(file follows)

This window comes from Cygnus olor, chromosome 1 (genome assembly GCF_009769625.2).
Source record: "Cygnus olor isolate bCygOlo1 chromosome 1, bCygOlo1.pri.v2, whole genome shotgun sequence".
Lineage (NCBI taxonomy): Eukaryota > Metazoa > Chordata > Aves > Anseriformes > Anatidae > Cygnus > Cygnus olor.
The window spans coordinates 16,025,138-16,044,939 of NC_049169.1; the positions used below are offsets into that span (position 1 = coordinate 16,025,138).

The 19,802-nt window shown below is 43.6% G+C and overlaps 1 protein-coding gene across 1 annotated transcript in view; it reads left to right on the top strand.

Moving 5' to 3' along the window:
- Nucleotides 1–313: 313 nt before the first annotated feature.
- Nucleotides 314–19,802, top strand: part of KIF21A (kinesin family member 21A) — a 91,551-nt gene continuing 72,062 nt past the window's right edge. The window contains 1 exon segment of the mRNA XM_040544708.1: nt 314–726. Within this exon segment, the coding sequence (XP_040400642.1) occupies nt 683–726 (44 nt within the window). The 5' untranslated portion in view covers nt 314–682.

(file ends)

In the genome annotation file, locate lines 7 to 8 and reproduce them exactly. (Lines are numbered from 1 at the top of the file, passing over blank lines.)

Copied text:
- Nucleotides 1–313: 313 nt before the first annotated feature.
- Nucleotides 314–19,802, top strand: part of KIF21A (kinesin family member 21A) — a 91,551-nt gene continuing 72,062 nt past the window's right edge. The window contains 1 exon segment of the mRNA XM_040544708.1: nt 314–726. Within this exon segment, the coding sequence (XP_040400642.1) occupies nt 683–726 (44 nt within the window). The 5' untranslated portion in view covers nt 314–682.